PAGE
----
House Bill 2451, which passed on a 94-4 vote, would make it an act of “unprofessional conduct” to try to change the sexual orientation of a patient under 18. That would include efforts to change behaviors, gender expressions or to reduce sexual or romantic attractions toward people of the same sex.
Rep. Richard DeBolt, R-Chehalis, said regardless of personal beliefs, all youth should be protected.
“As a Christian person, I can’t stand by and watch someone be put through a tortuous practice to change a behavior,” he said.
Rep. Laurie Jinkins spoke of a friend who was institutionalized and given shock treatments as a teenager after telling her parents she was a lesbian.
“This bill is about recognizing human dignity of all our kids,” said Jinkins, a Democrat from Tacoma.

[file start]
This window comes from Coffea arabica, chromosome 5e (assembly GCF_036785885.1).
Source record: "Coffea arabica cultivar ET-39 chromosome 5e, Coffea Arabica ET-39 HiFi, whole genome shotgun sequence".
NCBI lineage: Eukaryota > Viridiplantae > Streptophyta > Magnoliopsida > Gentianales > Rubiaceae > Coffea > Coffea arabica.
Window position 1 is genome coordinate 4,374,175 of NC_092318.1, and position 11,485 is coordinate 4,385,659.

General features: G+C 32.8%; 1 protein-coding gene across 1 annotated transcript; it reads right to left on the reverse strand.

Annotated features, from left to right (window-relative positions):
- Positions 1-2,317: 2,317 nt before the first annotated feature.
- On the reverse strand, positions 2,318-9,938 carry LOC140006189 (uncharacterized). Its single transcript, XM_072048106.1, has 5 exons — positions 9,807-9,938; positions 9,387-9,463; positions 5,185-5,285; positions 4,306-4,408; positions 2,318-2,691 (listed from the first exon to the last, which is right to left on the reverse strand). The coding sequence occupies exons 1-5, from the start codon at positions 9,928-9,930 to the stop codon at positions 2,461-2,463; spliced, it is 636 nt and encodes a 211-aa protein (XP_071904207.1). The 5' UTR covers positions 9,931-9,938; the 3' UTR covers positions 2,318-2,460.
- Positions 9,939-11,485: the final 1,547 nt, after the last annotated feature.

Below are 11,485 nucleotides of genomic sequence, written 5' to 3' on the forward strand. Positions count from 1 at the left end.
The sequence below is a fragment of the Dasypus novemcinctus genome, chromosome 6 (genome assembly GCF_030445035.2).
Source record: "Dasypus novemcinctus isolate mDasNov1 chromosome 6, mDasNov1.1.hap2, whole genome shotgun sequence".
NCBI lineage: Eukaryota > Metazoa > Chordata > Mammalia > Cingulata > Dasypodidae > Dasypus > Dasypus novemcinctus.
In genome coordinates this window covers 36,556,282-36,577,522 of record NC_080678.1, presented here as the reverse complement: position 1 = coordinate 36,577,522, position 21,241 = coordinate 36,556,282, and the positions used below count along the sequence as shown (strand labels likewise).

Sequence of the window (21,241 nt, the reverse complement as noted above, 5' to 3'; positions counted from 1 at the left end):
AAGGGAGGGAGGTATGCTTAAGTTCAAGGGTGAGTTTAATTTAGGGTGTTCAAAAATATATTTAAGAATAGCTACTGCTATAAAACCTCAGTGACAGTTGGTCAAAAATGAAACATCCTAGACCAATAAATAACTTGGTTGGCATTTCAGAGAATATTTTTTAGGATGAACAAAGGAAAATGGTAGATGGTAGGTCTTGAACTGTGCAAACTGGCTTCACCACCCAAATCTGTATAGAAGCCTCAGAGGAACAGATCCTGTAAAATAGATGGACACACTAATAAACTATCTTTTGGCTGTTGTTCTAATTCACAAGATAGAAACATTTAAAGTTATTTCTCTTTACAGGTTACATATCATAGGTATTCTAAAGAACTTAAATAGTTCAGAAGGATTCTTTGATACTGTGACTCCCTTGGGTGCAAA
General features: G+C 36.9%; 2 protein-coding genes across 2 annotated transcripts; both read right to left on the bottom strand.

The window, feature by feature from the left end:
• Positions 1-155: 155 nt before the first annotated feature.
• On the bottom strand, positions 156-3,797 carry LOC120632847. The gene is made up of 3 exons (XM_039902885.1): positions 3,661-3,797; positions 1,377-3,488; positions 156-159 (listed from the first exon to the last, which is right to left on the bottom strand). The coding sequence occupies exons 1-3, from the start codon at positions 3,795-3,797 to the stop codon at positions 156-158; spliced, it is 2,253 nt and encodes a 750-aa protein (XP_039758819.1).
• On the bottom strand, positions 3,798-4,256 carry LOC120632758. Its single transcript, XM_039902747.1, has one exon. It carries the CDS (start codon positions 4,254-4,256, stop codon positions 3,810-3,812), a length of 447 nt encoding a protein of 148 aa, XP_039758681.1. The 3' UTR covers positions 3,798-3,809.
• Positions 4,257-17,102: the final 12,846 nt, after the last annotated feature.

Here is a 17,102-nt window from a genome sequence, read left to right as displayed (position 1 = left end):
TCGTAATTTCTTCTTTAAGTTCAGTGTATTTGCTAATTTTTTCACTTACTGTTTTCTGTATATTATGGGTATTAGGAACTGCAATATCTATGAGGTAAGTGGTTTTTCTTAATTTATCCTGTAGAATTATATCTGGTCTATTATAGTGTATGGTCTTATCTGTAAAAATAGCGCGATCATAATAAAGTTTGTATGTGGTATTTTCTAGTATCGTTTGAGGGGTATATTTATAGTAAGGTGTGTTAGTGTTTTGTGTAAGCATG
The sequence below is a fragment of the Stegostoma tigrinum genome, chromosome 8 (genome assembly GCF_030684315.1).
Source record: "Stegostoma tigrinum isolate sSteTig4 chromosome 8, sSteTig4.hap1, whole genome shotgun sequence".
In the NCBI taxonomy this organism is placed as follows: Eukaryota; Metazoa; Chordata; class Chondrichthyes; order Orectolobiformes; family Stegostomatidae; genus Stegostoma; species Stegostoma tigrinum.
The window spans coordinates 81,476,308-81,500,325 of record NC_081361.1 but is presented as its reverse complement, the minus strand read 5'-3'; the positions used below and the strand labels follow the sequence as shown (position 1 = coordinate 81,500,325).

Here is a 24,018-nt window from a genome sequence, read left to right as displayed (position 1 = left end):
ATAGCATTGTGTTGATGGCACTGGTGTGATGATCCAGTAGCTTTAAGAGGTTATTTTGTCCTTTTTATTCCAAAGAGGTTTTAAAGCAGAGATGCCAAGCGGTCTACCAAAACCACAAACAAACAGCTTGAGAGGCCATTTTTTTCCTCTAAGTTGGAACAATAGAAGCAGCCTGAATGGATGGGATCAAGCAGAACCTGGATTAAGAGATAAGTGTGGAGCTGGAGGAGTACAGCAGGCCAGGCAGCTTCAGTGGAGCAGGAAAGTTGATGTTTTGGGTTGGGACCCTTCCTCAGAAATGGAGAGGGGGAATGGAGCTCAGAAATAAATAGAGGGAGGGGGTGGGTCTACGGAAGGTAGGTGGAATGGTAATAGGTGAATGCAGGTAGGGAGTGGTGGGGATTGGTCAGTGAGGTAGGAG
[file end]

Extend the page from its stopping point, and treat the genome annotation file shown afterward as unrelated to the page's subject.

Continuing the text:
The measure would fall under the Uniform Disciplinary Act, which includes acts of unprofessional conduct such as negligence, dishonesty, misuse of drugs or alcohol and betrayal of practitioner-patient privilege. Disciplinary authorities could sanction a health-care provider found to be engaging in gay conversion efforts.
Sanctions could range from a fine to probation to mandatory remedial education to license revocation.
Article continues belowPsychotherapies providing “acceptance, support and understanding” would be exempt from the measure. It also would not apply to speech, religious practices or counseling not considered efforts to change a person’s sexual orientation.
Similar restrictions have been enacted in California and New Jersey, but the California ban was placed on hold earlier this month after the Ninth U.S. Circuit Court of Appeals in San Francisco granted opponents’ request for a stay while they seek a Supreme Court review.
Lawmakers in Maryland, Minnesota and New York have also introduced legislation to prohibit the use of conversion therapy, also referred to as reparative therapy, on LGBT youth. Massachusetts and Pennsylvania’s lawmakers introduced similar measures last year.
The Washington bill now heads to the Senate.